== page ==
Bringing your whole self to work
Barclays works to create an environment where our colleagues feel comfortable bringing their whole selves to work.
Our internal LGBT network, Spectrum, enlists Allies to help create an environment of inclusiveness. Spectrum Allies are colleagues who pledge to support the LGBT community and partner in challenging homophobia, biphobia and transphobia. By staying informed and vocally supporting equality, allies help to make LGBT colleagues, friends and family feel safer and more comfortable in leading their lives.
Barclays is also headline sponsor of Pride in London for the fourth year running - the parade and festival that champions and celebrates the LGBT community.
Taking place on Saturday 8 July, the theme of this year’s parade ‘Love happens here’. For Barclays ‘Love happens here’ is about encouraging active support for the LGBT community, helping love to triumph over hate and ensuring our colleagues feel able to be and love who they want.
Dr. Rhian-Mari Thomas, Chairman and Managing Director of Barclays Green Banking Council, is a senior sponsor of the Barclays Spectrum network and recently featured on the 2016 FT/Outstanding list. Here she reveals why inclusion is so important and why she became an LGBT advocate.
How did you got involved in the LGBT agenda and why is inclusion so important to you?
I joined Spectrum as an Ally after hearing the story of a business leader who offered his protégé an aspirational overseas role only to be confused and critical when the colleague struggled to immediately accept that opportunity.
The colleague was unable to agree to the promotion as it was based in one of the 74 countries where homosexuality remains illegal. At a time when he should have been celebrating a milestone in his career, he faced the distressing dilemma of either having to come out to his mentor and boss or possibly resign to avoid doing so.
The business leader had no idea of the torment he had caused and, similarly, I realised that despite my activism and support for gender diversity, I was horribly ignorant of the challenges faced by our LGBT colleagues.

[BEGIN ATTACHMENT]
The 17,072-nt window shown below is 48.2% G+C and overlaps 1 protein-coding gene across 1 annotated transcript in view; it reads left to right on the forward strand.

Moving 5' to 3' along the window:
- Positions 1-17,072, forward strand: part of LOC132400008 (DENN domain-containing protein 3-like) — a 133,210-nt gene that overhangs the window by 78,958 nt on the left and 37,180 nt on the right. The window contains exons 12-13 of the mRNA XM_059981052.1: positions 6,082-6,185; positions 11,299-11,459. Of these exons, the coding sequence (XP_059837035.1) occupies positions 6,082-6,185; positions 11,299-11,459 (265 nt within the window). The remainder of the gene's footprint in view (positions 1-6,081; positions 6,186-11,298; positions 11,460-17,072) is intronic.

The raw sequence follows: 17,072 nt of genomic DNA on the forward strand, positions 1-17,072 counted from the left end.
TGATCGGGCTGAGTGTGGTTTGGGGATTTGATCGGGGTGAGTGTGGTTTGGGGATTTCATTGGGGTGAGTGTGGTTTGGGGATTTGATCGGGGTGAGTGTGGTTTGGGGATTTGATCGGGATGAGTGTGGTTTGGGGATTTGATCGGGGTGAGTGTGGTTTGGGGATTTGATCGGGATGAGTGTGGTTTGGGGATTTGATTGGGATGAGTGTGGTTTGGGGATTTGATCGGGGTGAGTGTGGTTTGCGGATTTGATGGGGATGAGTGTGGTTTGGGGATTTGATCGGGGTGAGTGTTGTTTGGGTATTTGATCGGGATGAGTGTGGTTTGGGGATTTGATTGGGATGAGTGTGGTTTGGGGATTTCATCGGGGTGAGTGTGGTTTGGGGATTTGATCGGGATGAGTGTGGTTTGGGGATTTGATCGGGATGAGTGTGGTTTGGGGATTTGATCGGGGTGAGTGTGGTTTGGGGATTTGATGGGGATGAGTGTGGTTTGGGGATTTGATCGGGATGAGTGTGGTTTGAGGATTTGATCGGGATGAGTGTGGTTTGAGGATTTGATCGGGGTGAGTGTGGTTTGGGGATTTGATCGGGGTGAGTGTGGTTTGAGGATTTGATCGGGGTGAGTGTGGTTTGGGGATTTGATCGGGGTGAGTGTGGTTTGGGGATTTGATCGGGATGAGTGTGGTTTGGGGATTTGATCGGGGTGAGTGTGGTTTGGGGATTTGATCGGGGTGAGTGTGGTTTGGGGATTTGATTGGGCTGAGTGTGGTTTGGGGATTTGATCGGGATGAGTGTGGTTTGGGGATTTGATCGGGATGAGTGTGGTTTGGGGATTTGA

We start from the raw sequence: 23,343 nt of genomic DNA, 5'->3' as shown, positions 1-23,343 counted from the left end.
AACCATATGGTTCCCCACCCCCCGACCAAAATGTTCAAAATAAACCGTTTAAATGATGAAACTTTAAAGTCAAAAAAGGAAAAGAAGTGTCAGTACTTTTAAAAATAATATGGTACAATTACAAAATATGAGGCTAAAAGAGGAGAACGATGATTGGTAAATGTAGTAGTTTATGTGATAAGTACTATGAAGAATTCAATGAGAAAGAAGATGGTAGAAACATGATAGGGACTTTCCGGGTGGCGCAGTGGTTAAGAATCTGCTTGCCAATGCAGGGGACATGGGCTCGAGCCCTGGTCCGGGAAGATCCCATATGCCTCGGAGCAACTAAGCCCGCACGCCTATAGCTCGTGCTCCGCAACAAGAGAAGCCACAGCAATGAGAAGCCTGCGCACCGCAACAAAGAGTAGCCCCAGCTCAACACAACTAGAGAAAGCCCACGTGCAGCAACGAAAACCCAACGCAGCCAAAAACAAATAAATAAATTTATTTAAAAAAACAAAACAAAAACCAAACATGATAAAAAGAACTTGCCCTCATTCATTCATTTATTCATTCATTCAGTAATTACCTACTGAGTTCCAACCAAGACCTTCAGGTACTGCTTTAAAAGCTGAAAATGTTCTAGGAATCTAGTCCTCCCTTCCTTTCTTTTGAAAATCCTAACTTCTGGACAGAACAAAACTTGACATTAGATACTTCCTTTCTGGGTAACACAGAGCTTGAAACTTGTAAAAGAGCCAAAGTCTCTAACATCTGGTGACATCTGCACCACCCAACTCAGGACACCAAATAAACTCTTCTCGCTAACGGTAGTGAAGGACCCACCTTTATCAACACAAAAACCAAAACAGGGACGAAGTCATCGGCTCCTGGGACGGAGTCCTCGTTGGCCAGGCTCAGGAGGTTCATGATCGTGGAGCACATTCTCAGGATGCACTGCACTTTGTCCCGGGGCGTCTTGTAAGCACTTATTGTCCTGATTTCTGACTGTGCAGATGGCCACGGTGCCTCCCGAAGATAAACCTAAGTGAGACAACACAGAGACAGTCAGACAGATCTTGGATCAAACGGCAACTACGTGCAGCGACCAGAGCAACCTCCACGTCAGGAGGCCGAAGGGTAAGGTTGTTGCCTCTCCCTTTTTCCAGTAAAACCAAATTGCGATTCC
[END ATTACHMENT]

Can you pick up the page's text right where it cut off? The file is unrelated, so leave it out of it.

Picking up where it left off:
Inclusion is a matter of fairness and social equality, which are fundamental values of mine.
Why did you get involved with the Spectrum Allies program?
After winning a Barclays Women of the Year 2014/15 award, I wanted to use that platform to support the inclusion of a minority group which doesn’t enjoy the many privileges I do. I may be a woman but I’m Caucasian and straight; and so I was delighted when the Spectrum Chairs agreed to let me be one of the senior sponsors for the network.
I then started getting more involved in the LGBT community, sitting on an advisory board of an LGBT organisation and chairing one of their committees, speaking at external events, attending Pride and fundraising for LGBT-focused charities.
Why do we need Allies and how do they make a difference at Barclays?
Allies make a difference when we visibly promote a safe and inclusive environment for LGBT colleagues. Numerous studies show the negative impacts that members of the LGBT community suffer when they aren’t able to be their authentic selves, from lower productivity in the workplace through to increased levels of anxiety and depression. It seems a small gesture on the part of the majority to help others feel accepted, confident and able to fulfil their potential.
How has being part of the Spectrum Allies programme impacted you personally?
Making an effort to listen to, and understand, the perspectives of others has made me a better colleague and leader. Occasionally I’ve been saddened and shocked to hear of the prejudice and challenges that some of our LGBT colleagues have to face in both their personal and professional lives. However, mostly I’ve enjoyed thought-provoking, interesting, fun conversations and events with LGBT colleagues and other allies, all of whom are committed to showing kindness and generosity to others.